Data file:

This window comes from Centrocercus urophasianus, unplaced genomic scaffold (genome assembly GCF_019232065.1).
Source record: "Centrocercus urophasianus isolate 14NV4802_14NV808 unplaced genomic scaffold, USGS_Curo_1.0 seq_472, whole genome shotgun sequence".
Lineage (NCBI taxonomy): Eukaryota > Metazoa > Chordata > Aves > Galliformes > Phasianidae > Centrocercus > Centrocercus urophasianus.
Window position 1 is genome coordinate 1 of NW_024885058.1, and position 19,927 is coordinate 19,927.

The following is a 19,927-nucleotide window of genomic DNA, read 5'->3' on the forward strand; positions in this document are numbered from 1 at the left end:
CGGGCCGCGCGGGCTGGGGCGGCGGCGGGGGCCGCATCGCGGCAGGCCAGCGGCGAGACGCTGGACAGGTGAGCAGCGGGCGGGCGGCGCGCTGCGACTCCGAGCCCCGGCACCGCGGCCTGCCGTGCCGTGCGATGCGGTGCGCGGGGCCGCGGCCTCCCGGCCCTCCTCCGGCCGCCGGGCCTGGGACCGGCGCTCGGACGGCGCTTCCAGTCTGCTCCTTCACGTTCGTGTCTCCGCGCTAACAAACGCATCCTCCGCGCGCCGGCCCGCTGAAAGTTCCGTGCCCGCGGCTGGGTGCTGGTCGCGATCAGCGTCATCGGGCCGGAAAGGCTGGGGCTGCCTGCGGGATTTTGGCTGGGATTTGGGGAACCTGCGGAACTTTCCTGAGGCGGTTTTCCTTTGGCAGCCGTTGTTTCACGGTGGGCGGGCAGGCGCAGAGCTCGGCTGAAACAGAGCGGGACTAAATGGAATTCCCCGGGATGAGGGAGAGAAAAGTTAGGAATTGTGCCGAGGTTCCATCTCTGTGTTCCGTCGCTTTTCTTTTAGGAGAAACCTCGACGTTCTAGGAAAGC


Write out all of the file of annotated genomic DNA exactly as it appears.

This window comes from Centrocercus urophasianus, unplaced genomic scaffold (genome assembly GCF_019232065.1).
Source record: "Centrocercus urophasianus isolate 14NV4802_14NV808 unplaced genomic scaffold, USGS_Curo_1.0 seq_472, whole genome shotgun sequence".
Lineage (NCBI taxonomy): Eukaryota > Metazoa > Chordata > Aves > Galliformes > Phasianidae > Centrocercus > Centrocercus urophasianus.
Window position 1 is genome coordinate 1 of NW_024885058.1, and position 19,927 is coordinate 19,927.

The following is a 19,927-nucleotide window of genomic DNA, read 5'->3' on the forward strand; positions in this document are numbered from 1 at the left end:
CGGGCCGCGCGGGCTGGGGCGGCGGCGGGGGCCGCATCGCGGCAGGCCAGCGGCGAGACGCTGGACAGGTGAGCAGCGGGCGGGCGGCGCGCTGCGACTCCGAGCCCCGGCACCGCGGCCTGCCGTGCCGTGCGATGCGGTGCGCGGGGCCGCGGCCTCCCGGCCCTCCTCCGGCCGCCGGGCCTGGGACCGGCGCTCGGACGGCGCTTCCAGTCTGCTCCTTCACGTTCGTGTCTCCGCGCTAACAAACGCATCCTCCGCGCGCCGGCCCGCTGAAAGTTCCGTGCCCGCGGCTGGGTGCTGGTCGCGATCAGCGTCATCGGGCCGGAAAGGCTGGGGCTGCCTGCGGGATTTTGGCTGGGATTTGGGGAACCTGCGGAACTTTCCTGAGGCGGTTTTCCTTTGGCAGCCGTTGTTTCACGGTGGGCGGGCAGGCGCAGAGCTCGGCTGAAACAGAGCGGGACTAAATGGAATTCCCCGGGATGAGGGAGAGAAAAGTTAGGAATTGTGCCGAGGTTCCATCTCTGTGTTCCGTCGCTTTTCTTTTAGGAGAAACCTCGACGTTCTAGGAAAGC